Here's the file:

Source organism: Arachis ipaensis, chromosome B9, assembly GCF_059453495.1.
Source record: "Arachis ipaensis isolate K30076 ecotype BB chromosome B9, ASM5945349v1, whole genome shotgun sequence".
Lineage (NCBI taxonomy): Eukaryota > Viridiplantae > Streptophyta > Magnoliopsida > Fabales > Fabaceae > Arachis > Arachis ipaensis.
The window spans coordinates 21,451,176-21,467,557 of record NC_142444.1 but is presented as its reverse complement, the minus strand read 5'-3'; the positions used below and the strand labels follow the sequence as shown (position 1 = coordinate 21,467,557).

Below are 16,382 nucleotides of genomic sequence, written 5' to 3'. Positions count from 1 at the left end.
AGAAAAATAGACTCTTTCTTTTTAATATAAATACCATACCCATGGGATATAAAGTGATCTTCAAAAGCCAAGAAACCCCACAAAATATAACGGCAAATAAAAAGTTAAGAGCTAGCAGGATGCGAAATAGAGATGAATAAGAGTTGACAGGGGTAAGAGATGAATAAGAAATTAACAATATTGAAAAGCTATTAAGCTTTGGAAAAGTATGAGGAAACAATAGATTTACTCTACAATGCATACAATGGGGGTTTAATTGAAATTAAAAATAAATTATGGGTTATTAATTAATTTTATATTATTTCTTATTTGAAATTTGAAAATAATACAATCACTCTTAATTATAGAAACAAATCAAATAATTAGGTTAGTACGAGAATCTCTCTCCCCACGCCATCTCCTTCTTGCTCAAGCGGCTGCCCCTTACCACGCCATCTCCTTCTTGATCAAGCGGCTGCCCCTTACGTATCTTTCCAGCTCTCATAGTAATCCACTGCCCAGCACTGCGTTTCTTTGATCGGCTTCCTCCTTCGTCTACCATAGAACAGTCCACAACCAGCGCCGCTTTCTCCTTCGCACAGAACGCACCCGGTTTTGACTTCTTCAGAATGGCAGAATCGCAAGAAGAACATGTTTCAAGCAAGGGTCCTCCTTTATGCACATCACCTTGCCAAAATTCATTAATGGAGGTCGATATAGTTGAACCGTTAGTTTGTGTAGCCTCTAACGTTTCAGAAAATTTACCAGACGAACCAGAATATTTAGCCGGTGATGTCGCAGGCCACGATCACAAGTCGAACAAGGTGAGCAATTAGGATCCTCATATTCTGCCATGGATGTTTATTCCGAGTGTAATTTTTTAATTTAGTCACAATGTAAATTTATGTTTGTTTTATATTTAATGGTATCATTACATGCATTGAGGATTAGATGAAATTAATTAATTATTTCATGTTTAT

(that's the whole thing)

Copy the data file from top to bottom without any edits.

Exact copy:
Source organism: Arachis ipaensis, chromosome B9, assembly GCF_059453495.1.
Source record: "Arachis ipaensis isolate K30076 ecotype BB chromosome B9, ASM5945349v1, whole genome shotgun sequence".
Lineage (NCBI taxonomy): Eukaryota > Viridiplantae > Streptophyta > Magnoliopsida > Fabales > Fabaceae > Arachis > Arachis ipaensis.
The window spans coordinates 21,451,176-21,467,557 of record NC_142444.1 but is presented as its reverse complement, the minus strand read 5'-3'; the positions used below and the strand labels follow the sequence as shown (position 1 = coordinate 21,467,557).

Below are 16,382 nucleotides of genomic sequence, written 5' to 3'. Positions count from 1 at the left end.
AGAAAAATAGACTCTTTCTTTTTAATATAAATACCATACCCATGGGATATAAAGTGATCTTCAAAAGCCAAGAAACCCCACAAAATATAACGGCAAATAAAAAGTTAAGAGCTAGCAGGATGCGAAATAGAGATGAATAAGAGTTGACAGGGGTAAGAGATGAATAAGAAATTAACAATATTGAAAAGCTATTAAGCTTTGGAAAAGTATGAGGAAACAATAGATTTACTCTACAATGCATACAATGGGGGTTTAATTGAAATTAAAAATAAATTATGGGTTATTAATTAATTTTATATTATTTCTTATTTGAAATTTGAAAATAATACAATCACTCTTAATTATAGAAACAAATCAAATAATTAGGTTAGTACGAGAATCTCTCTCCCCACGCCATCTCCTTCTTGCTCAAGCGGCTGCCCCTTACCACGCCATCTCCTTCTTGATCAAGCGGCTGCCCCTTACGTATCTTTCCAGCTCTCATAGTAATCCACTGCCCAGCACTGCGTTTCTTTGATCGGCTTCCTCCTTCGTCTACCATAGAACAGTCCACAACCAGCGCCGCTTTCTCCTTCGCACAGAACGCACCCGGTTTTGACTTCTTCAGAATGGCAGAATCGCAAGAAGAACATGTTTCAAGCAAGGGTCCTCCTTTATGCACATCACCTTGCCAAAATTCATTAATGGAGGTCGATATAGTTGAACCGTTAGTTTGTGTAGCCTCTAACGTTTCAGAAAATTTACCAGACGAACCAGAATATTTAGCCGGTGATGTCGCAGGCCACGATCACAAGTCGAACAAGGTGAGCAATTAGGATCCTCATATTCTGCCATGGATGTTTATTCCGAGTGTAATTTTTTAATTTAGTCACAATGTAAATTTATGTTTGTTTTATATTTAATGGTATCATTACATGCATTGAGGATTAGATGAAATTAATTAATTATTTCATGTTTAT